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Background. N-terminal probrain natriuretic peptide (NT-proBNP) is a hormone involved in the regulation of cardiovascular homeostasis. Changes in serum NT-proBNP during large volume paracentesis (LVP) in patients with ascites have never before been examined. Aims. To determine if significant changes in serum NT-proBNP occur in patients undergoing LVP and the associated clinical correlates in patients with cirrhosis. Method. A total of 45 patients with ascites were prospectively recruited. Serum NT-proBNP, biochemistry, and haemodynamics were determined at baseline and at key time points during and after paracentesis. Results. 34 patients were analysed; 19 had ascites due to cirrhosis and 15 from malignancy. In those with cirrhosis, NT-proBNP decreased by 77.3pg/mL at 2L of drainage and 94.3pg/mL at the end of paracentesis, compared with an increase of 10.5pg/mL and 77.2pg/mL in cancer patients at the same time points (P = 0.05 and P = 0.03). Only congestive cardiac failure (CCF) was an independent predictor of significant NT-proBNP changes at the end of drainage in cirrhotic patients (P < 0.01). There were no significant changes in haemodynamics or renal biochemistry for either group. Conclusion. Significant reductions in serum NT-proBNP during LVP occur in patients with cirrhosis but not malignancy, and only comorbid CCF appeared to predict such changes.
Ascites is the most common cause of hospital admissions in cirrhotic patients. The development of ascites predicts a mortality of approximately 15% and 44% at one and five years, respectively . Total therapeutic large volume paracentesis (LVP) has been shown to be a safe means of treating tense or refractory ascites [2, 3]. Postparacentesis circulatory dysfunction (PCD) describes the development of neurohumoral changes and circulatory disturbances which can arise following fluid shifts induced by LVP in patients with cirrhosis. This syndrome has been associated with a significant increase in intrahepatic vascular resistance, higher rates of ascites recurrence, the development of hepatorenal syndrome, dilutional hyponatraemia, and decreased overall survival [4, 5]. Supplementation with plasma expanders during paracentesis, particularly albumin, can reduce this risk [6, 7]; however, it still occurs in 16–27% of patients [8, 9]. Currently there are no well-defined risk factors that can reliably identify the subset of patients who are at greatest risk of PCD.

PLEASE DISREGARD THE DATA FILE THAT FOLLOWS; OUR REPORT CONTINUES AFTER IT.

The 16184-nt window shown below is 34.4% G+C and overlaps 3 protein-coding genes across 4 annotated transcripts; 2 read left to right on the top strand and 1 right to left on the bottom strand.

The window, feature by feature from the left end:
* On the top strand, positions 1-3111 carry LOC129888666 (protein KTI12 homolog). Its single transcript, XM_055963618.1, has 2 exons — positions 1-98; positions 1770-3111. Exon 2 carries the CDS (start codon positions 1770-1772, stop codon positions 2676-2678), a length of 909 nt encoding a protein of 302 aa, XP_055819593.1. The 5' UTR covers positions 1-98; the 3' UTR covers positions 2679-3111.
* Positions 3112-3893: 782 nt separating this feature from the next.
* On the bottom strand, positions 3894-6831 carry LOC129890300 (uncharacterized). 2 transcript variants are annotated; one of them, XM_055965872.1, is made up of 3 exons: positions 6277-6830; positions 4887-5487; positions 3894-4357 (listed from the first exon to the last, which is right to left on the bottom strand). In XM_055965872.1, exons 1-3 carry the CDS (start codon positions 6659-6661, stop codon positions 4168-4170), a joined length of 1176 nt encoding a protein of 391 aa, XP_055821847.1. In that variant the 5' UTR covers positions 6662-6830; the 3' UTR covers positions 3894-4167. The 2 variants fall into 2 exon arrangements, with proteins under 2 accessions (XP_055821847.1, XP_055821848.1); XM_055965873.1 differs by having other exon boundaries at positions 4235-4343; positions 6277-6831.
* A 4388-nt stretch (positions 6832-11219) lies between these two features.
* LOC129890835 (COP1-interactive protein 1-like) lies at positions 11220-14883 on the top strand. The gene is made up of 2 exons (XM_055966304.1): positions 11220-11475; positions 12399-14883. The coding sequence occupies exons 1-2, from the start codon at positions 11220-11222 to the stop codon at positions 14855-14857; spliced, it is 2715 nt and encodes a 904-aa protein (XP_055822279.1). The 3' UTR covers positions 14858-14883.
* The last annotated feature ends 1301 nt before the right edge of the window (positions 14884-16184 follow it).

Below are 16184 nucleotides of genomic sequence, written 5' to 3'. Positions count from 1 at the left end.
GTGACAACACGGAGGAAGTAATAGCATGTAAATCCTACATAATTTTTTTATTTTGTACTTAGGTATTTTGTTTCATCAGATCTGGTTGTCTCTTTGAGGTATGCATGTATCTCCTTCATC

Brain natriuretic peptide (BNP) is a hormone produced by the cardiac ventricles which is involved in the regulation of fluid volumes and cardiovascular homeostasis. Elevations in plasma BNP reflect fluid overload, while reductions in BNP reflect relative intravascular depletion. Plasma BNP is increased in a number of disease states including congestive cardiac failure (CCF), chronic renal failure (CRF), hypertension (HT), and cirrhosis . Serum BNP levels have been shown to correlate with more advanced cirrhosis and have been shown to independently predict shorter survival in the pre- and posttransplant setting [11–13]. It is also thought to be a useful marker for the diagnosis of insidious cardiac dysfunction in cirrhotic patients [11, 12]. N-terminal- (NT-) proBNP is the prohormone of BNP with a more stable and longer half-life which allows for more reliable assessment of associated changes. Dynamic changes in serum NT-proBNP in cirrhotic patients undergoing LVP have never before been examined.
The primary aim of the current study was to determine whether significant changes in serum NT-proBNP occur in patients with ascites secondary to cirrhosis undergoing LVP in comparison to patients with noncirrhotic ascites. We further sought to determine if changes in serum NT-proBNP during LVP correlate with alterations in haemodynamics or serum biochemistry and whether colloid administration could prevent these changes. We hypothesised that significant serum NT-proBNP changes would occur in the cirrhotic but not the malignant cohort.
From December 2011 to November 2012, consecutive patients with ascites requiring therapeutic paracenteses were prospectively recruited from the South Western Area Health Service at Westmead Public Hospital in Sydney, Australia. Both inpatients and outpatients were included. The study was approved by the hospital ethics committee in accordance with the Helsinki Declaration of 1975, and written and informed consent was obtained from all participants.
Patients were included if their age was greater than 18 years, the treating physician had deemed a therapeutic paracentesis as an appropriate and safe treatment for the management of ascites, and the patient had not suffered any prior complications from an ascitic drainage which required hospital admission. Participants in the cirrhosis cohort were confirmed either clinically or with biopsy, while those in the malignancy cohort had diagnoses of cancer confirmed either histologically or cytologically. Patients were excluded if they had evidence of concurrent cirrhosis and malignancy (excluding hepatocellular carcinoma) and if any medical or psychiatric illnesses precluded the acquisition of informed consent.
Information on the underlying cause of cirrhosis or type of malignancy, medical comorbidities, other complications of portal hypertension in the cirrhotic patients (namely, varices, previous spontaneous bacterial peritonitis, or hepatic encephalopathy) and the use of diuretics were recorded at recruitment.
All patients underwent paracentesis using a 16-gauge plastic cannula which was inserted under aseptic technique into the lower abdominal cavity. Each cannula was attached to a collection set with drainage into volume-graduated bags. Drainage was continued until no further abdominal fluid could be collected. All patients underwent measurements of heart rate, blood pressure, serum biochemistry, and NT-proBNP at baseline, at 2 litres (L) of drainage, and at the end of drainage. In the group with ascites secondary to cirrhosis 100mls of 20% albumin (Albumex 20) was also administered for every 2L of fluid drained, and serum NT-proBNP was measured at thirty minutes following albumin administration after 2L of drainage. Only patients who drained >3L of ascitic fluid were considered to have had LVP. A subset of the cirrhotic cohort also had serum biochemistry and haemodynamics remeasured at 5–7 days following paracentesis to examine delayed changes with LVP.